- Associated Press - Wednesday, July 5, 2017

Here are excerpts from recent editorials in Oklahoma newspapers:

The Norman Transcript. July 2, 2017.

The Transcript editorial board believes it’s important for Cleveland County residents to pay close attention to the ongoing dispute between Cleveland County Sheriff Joe Lester and Cleveland County Commissioners Rod Cleveland, Darry Stacy and Harold Haralson.

At this point, the conflict spans several months and a variety of subjects, so here’s a breakdown for anyone who wants to get caught up.

The initial disagreement revolved around whether the Cleveland County commissioners provided enough funding to the sheriff’s office to fund the county jail. The sheriff warned the commissioners and the rest of the county budget board in early March that he was running out of money to make payroll, which he traced back to being underfunded before the fiscal year began in July 2016. Lester signed off on the budget, along with the rest of the budget board, before the fiscal year began, although Lester said he initially requested millions more than he received.

Budget board members, including county treasurer Jim Reynolds, said the sheriff’s office generated revenue that filters into various funds: for instance, the sheriff’s office makes a profit off the commissary at the jail. Lester has argued the revenue generated by the sheriff’s office shouldn’t be factored into the funds provided to him to run the jail by commissioners, as the money is earmarked for specific purposes and fluctuates. Commissioners have disagreed, asking him to draw down his fund balances before allocating more money to his office.

On March 23, Lester filed a civil lawsuit against the commissioners, saying they violated their state constitutional duty to fund the jail. Based on the recent budget, it doesn’t appear the county is hurting for funds: there is more than $15 million set aside for capital improvements in the upcoming fiscal year. The lawsuit is still undecided, and the commissioners and the sheriff’s office have had to retain independent counsel, which directly costs county taxpayers (although the sheriff wasn’t authorized by the state attorney general to hire outside counsel until recently, months after he did so).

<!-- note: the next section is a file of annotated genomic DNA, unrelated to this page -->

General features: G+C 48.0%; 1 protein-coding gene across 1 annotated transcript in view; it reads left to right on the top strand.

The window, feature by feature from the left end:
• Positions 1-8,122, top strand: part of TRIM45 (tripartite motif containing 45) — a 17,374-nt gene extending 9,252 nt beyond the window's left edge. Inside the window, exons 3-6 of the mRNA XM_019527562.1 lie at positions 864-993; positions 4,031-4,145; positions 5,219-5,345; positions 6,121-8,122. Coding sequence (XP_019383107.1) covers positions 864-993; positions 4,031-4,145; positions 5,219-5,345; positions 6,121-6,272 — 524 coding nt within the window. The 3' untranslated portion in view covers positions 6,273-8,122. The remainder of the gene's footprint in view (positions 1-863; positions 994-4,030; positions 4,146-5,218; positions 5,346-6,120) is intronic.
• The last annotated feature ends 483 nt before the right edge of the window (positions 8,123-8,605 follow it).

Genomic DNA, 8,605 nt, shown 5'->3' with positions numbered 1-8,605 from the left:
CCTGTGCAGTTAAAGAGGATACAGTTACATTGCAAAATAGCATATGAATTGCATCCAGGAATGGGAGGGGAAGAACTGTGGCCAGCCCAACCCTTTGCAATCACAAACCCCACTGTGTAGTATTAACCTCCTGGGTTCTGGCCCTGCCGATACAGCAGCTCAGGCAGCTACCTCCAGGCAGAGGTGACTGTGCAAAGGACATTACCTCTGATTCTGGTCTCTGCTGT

Meanwhile, the county finalized its Fiscal Year 2018 budget in June, and the sheriff’s office once again received millions of dollars less than he requested. But it’s not clear at this point if the jail, or sheriff’s office as a whole, will operate at a loss in the previous fiscal year - it’s possible the sheriff’s office will have plenty of money in the bank when the previous fiscal year is put to rest.

The budget board, including the sheriff, requested a performance audit of the sheriff’s books by the state auditor’s office several months ago. That audit has cost the county tens of thousands of dollars so far, and we don’t have the final bill.

The performance audit has revealed at least one significant poor accounting practice, one that traces its way back a decade to before Lester was elected sheriff, regarding the reconciliation of inmate trust accounts. The sheriff and commissioners have disagreed on how to resolve it. The state auditor’s final report has not been released.

The next two significant stories in this saga will be a review of the performance audit and the conclusion of the sheriff’s lawsuit. The commissioners and sheriff are elected positions and are ultimately responsible to voters for their decisions.

It’s our responsibility as residents and voters to pay close attention to what our elected officials are doing and hold them accountable in the voting booth.

___

The Oklahoman. July 3, 2017.

Revenue measures passed by the Legislature are being challenged in court left and right. Lawmakers have been accused of playing word games and pretending measures that increase revenue are not “revenue measures” subject to constitutional restrictions.

What’s astounding is how often challengers are directly quoting lawmakers’ own public statements to make the case that the politicians were well aware their actions violated the state constitution.

That document requires that revenue measures must originate in the House of Representatives, cannot pass in the final five days of the legislative session, and must receive the support of three-fourths of the members in both the House and the Senate to become law. Several revenue measures approved in this year’s session appear to violate at least one of those restrictions, and often more.